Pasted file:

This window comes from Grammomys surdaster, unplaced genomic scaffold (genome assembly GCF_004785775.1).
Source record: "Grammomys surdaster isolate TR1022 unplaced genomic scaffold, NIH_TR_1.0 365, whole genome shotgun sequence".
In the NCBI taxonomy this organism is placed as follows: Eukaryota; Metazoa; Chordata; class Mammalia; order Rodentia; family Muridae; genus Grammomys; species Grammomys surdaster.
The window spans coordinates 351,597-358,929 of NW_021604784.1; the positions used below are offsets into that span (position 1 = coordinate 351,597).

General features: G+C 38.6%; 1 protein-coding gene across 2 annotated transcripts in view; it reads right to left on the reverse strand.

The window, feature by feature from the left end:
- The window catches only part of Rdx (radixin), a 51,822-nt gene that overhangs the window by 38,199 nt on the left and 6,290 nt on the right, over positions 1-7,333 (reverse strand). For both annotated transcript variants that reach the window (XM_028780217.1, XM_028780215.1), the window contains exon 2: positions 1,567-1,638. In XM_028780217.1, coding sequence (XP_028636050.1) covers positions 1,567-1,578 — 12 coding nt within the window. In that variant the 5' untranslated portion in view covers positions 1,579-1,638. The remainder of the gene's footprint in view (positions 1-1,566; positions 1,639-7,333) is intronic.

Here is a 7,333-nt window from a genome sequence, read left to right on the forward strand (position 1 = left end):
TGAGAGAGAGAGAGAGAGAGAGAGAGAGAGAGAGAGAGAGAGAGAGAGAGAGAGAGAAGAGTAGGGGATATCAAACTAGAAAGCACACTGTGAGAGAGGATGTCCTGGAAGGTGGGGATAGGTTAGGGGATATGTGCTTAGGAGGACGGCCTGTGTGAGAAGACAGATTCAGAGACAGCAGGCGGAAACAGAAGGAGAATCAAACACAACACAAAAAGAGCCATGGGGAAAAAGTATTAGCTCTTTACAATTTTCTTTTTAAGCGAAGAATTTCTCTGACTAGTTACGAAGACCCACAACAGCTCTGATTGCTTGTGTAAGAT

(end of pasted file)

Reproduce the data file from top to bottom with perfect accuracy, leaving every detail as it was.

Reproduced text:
This window comes from Grammomys surdaster, unplaced genomic scaffold (genome assembly GCF_004785775.1).
Source record: "Grammomys surdaster isolate TR1022 unplaced genomic scaffold, NIH_TR_1.0 365, whole genome shotgun sequence".
In the NCBI taxonomy this organism is placed as follows: Eukaryota; Metazoa; Chordata; class Mammalia; order Rodentia; family Muridae; genus Grammomys; species Grammomys surdaster.
The window spans coordinates 351,597-358,929 of NW_021604784.1; the positions used below are offsets into that span (position 1 = coordinate 351,597).

General features: G+C 38.6%; 1 protein-coding gene across 2 annotated transcripts in view; it reads right to left on the reverse strand.

The window, feature by feature from the left end:
- The window catches only part of Rdx (radixin), a 51,822-nt gene that overhangs the window by 38,199 nt on the left and 6,290 nt on the right, over positions 1-7,333 (reverse strand). For both annotated transcript variants that reach the window (XM_028780217.1, XM_028780215.1), the window contains exon 2: positions 1,567-1,638. In XM_028780217.1, coding sequence (XP_028636050.1) covers positions 1,567-1,578 — 12 coding nt within the window. In that variant the 5' untranslated portion in view covers positions 1,579-1,638. The remainder of the gene's footprint in view (positions 1-1,566; positions 1,639-7,333) is intronic.

Here is a 7,333-nt window from a genome sequence, read left to right on the forward strand (position 1 = left end):
TGAGAGAGAGAGAGAGAGAGAGAGAGAGAGAGAGAGAGAGAGAGAGAGAGAGAGAGAAGAGTAGGGGATATCAAACTAGAAAGCACACTGTGAGAGAGGATGTCCTGGAAGGTGGGGATAGGTTAGGGGATATGTGCTTAGGAGGACGGCCTGTGTGAGAAGACAGATTCAGAGACAGCAGGCGGAAACAGAAGGAGAATCAAACACAACACAAAAAGAGCCATGGGGAAAAAGTATTAGCTCTTTACAATTTTCTTTTTAAGCGAAGAATTTCTCTGACTAGTTACGAAGACCCACAACAGCTCTGATTGCTTGTGTAAGAT